Sheetrock and a layer of prime really made us love the look of our upstairs spaces.  We won't be doing any more work on the second floor - it will be left unfinished until we need more living space.

Sheetrock and a layer of prime really made us love the look of our upstairs spaces. We won’t be doing any more work on the second floor – it will be left unfinished until we need more living space.

Meet our CERV.  It will be working hard to keep our air fresh and clean.

Meet our CERV. It will be working hard to keep our air fresh and clean.

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2015 Summer Camps!

As snow accumulates and chilly temperatures brighten our cheeks, I’m dreaming of summer in Vermont.  This year I’ll be running two camps: Green Thumbs Summer Camp and Turtle Lane Art and Nature Camp.  Check out the camp posters, visit our websites, save the dates, and help spread the word to families who live in the Charlotte/Shelburne area!

TLCamp_PosterCheck out the camp website and the camp brochure for more information.

CCS-Garden-Camp-Poster-long-2015

Register through Charlotte Recreation.

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A Lardy Afternoon

Most people have pretty negative associations with the word “lard.”  According to a recent story by NPR, we have Procter & Gamble’s marketing team to thank.  “…Unlike lard, Crisco was made in a lab by scientists, not necessarily an appetizing idea back then.  Procter & Gamble turned all that to its advantage. It launched an ad campaign that made people think about horrible stories of … lard. The ads touted how pure and wholesome Crisco was.”

It seems, however, as though tides are turning.  Mainstream media are publishing articles “Singing the Praises of Fat,” “Ending the War on Fat” and “A Call for a Low-Carb Diet That Embraces Fat.”  Furthermore, nutritionists agree that Trans Fat (like Crisco and Vegetable Shortening) should be avoided entirely.  A final key piece of information: animals raised outdoors on pasture consume more vitamins through consumption of fresh green grass, other foraged food, and from the sun.  They store important fat soluble vitamins (A, E, D, and K) in their body fat.  Lard from pastured pigs is especially high in vitamin D and in the same monounsaturated fat (oleic acid) that gives olive oil and avocados their heart-healthy characteristics.

Perhaps it’s worth revisiting the original shortening: Lard.  On a frigid afternoon I decided to finally “deal with” the grass-fed lard leaf I’d purchased from a small farm in our neighborhood.  If you know any local farms with pastured pigs, call them up!  Leaf lard will likely be the cheapest item they sell.  With a crock pot, my leaf lard turned out to be very simple to render.

warm-lard

crock-pot-lardHow To Render Your Own Lard
-Ground leaf lard
-1/4 cup water
-Crock pot

1) Grinding the leaf lard makes everything very easy!  If you don’t have a meat grinder, try asking a local butcher to help or pulse it in a food processor.  You can also cut it into small cubes if you don’t have access to any processing equipment.

2) Put your ground leaf lard, along with 1/4 cup water, into your crock pot.  The water will keep things from burning and will evaporate by the end of the cooking process.  Set crock pot to low, and cook (covered) for an entire afternoon.  You’ll notice the fat cooking out of the solids.  I gave mine a stir every once in a while.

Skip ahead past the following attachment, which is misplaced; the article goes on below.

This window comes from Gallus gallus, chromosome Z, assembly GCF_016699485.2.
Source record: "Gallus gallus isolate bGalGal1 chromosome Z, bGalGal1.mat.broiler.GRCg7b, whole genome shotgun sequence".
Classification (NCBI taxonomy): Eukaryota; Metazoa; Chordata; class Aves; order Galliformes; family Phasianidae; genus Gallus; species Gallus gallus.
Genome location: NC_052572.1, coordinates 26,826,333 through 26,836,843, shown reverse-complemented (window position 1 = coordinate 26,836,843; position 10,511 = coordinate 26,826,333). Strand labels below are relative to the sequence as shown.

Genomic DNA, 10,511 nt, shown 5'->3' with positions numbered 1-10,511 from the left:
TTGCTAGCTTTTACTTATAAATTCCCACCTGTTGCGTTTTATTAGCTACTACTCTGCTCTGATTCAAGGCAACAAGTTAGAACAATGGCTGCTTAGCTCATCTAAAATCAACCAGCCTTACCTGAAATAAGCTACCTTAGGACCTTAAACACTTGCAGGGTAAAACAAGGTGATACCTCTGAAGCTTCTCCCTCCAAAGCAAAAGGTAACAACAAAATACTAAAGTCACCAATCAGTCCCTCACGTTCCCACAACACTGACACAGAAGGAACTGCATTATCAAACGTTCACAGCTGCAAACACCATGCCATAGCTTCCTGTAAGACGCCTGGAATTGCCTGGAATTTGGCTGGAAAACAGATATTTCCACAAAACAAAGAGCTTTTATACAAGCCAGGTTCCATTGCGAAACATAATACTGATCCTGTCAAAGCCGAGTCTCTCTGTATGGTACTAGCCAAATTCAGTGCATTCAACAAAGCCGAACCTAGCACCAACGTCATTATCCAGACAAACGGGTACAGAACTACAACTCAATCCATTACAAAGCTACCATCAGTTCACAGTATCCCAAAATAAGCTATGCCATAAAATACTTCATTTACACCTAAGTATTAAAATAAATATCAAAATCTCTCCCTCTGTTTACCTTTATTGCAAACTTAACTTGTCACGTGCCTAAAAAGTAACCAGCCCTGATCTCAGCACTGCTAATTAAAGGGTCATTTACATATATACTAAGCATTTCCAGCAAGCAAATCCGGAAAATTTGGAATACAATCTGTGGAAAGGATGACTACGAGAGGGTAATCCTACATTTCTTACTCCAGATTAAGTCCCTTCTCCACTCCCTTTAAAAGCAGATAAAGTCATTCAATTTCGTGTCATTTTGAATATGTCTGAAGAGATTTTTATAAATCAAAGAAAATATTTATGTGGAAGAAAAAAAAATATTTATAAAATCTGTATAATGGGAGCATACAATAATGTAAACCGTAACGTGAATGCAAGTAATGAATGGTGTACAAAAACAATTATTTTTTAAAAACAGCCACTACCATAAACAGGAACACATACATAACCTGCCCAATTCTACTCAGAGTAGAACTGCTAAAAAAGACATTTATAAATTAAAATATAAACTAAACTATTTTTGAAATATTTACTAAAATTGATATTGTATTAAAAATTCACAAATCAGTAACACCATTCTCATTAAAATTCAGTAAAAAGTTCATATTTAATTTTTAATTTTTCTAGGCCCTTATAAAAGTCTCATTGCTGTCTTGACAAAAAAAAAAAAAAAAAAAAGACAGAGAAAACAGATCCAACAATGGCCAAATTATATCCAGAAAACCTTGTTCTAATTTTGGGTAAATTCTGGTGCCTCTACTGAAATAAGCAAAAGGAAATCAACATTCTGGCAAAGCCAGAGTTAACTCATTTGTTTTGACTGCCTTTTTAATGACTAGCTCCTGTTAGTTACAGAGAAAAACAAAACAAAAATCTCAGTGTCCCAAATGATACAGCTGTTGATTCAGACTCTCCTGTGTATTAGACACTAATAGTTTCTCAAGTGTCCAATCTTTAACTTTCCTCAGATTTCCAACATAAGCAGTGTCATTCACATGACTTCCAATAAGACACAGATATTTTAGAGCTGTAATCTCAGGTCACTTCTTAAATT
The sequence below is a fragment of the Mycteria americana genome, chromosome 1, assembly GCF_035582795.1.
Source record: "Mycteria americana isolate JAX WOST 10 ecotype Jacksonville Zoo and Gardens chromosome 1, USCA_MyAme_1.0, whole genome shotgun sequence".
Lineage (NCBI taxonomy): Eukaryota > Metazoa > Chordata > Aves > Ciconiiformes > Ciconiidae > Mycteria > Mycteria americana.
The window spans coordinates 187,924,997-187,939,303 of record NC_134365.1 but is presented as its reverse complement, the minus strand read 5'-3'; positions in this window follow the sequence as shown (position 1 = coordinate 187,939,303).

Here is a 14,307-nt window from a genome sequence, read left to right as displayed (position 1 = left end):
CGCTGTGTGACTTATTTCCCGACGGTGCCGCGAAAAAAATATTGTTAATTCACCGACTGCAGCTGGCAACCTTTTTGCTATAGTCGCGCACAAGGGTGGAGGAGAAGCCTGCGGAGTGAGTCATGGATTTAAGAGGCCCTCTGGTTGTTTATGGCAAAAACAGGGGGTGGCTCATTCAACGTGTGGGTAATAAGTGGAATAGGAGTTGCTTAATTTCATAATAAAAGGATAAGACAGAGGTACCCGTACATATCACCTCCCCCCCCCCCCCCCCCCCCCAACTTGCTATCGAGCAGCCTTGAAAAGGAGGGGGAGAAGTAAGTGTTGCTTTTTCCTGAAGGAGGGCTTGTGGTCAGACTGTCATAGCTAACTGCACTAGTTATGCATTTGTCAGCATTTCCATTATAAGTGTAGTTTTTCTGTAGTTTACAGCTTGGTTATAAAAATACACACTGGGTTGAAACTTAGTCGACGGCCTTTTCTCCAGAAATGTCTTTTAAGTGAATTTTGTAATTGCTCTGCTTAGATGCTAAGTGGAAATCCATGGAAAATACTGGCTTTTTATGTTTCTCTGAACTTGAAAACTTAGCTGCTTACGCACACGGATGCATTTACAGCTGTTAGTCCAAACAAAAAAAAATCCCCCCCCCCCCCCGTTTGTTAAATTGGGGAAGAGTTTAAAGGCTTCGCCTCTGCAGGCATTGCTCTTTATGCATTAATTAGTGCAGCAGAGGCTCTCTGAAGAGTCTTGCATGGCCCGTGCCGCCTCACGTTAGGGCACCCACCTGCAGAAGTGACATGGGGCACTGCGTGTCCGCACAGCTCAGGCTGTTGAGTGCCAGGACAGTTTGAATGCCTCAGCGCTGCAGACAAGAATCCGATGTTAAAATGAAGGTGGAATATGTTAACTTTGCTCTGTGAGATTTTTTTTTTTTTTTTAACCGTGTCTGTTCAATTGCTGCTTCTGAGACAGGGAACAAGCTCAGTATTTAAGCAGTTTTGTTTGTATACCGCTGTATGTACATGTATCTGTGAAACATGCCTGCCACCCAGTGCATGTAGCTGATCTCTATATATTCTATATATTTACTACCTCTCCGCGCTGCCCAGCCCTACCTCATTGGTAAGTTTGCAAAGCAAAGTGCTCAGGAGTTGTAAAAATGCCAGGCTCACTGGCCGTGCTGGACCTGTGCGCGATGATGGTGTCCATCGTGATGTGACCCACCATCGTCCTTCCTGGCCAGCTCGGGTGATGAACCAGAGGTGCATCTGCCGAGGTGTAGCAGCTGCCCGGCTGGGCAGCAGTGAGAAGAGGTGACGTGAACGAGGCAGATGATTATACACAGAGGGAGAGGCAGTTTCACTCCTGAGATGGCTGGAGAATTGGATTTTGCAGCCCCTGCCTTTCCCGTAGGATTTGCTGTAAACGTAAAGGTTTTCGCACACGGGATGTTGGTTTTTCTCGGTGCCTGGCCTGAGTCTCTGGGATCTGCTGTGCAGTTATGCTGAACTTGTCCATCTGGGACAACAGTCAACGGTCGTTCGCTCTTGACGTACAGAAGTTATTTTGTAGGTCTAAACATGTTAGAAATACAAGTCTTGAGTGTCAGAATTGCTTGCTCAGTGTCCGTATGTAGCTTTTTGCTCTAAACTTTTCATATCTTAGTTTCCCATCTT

warm-lard3) When the cracklings (the little pieces of solids) sink to the bottom, it’s time to strain.  Pour the contents of your crock pot through a strainer, sieve, or cheesecloth into a bowl.  Then pour the strained lard from the bowl into jars.  It will look yellow, but will turn pure white when it cools to room temperature

4) Finish off your cracklings!  Toss your cracklings in a frying pan with some salt, and cook as you would bacon.  Like bacon, my cracklings browned better when I poured off the excess fat (I poured it into my half-full jar of lard) mid-way through.

cracklings

lard5) Store lard in the refrigerator or freezer so that it keeps its fresh mild flavor and doesn’t go rancid.  Cracklings can be used like bacon bits.  I like to heat them back up again in a frying pan to get them extra crispy.  I then sprinkle them over foods like guacamole, nachos, salad, or black beans as a special garnish.  Lard is a great fat to use for frying, pie crusts, and baked goods.  It is quite mild, so unlike bacon grease, it won’t add its own flavor to the foods you are cooking.

Want to add another traditional grass-fed animal fat back into your diet?  Check out my post on making your own butter.

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House Photos: Sheetrock edition

Once again I’m hijacking my blog to share photos of our house progress.  We braved single digit temperatures and sub-zero winds to walk over to the site yesterday.  Roof shingling is almost complete, and workers have begun siding the house.  Inside the sun pushed temperatures into the seventies!  Sheetrocked walls are giving us a sense of how each room will feel finished.  Meanwhile, down the road, our dining room table is almost finished!  According to current estimates, we’ll be able to move into our new house in March.  Exciting stuff!

A snow covered view from the west - check out the start to our siding and window framing!

A snow covered view from the west – check out the start to our siding and window framing!

Looking to the north east - our future kitchen.  See the inset area where our fridge will be?

Looking to the north east – our future kitchen. See the inset area where our fridge will be?

Looking south - check out those views and that sun!  Our dining room table will sit near the double windows.

Looking south – check out those views and that sun! Our dining room table will sit near the double windows.

Looking to the west, our living room area, with our front door and bathroom down the hall.

Looking to the west, our living room area, with our front door and bathroom down the hall.

We couldn't be more excited about our dining room table, made by Michael Haulenbeek with beautiful boards from John Monks .

We are so excited about our dining table, made by Michael Haulenbeek with beautiful boards from John Monks .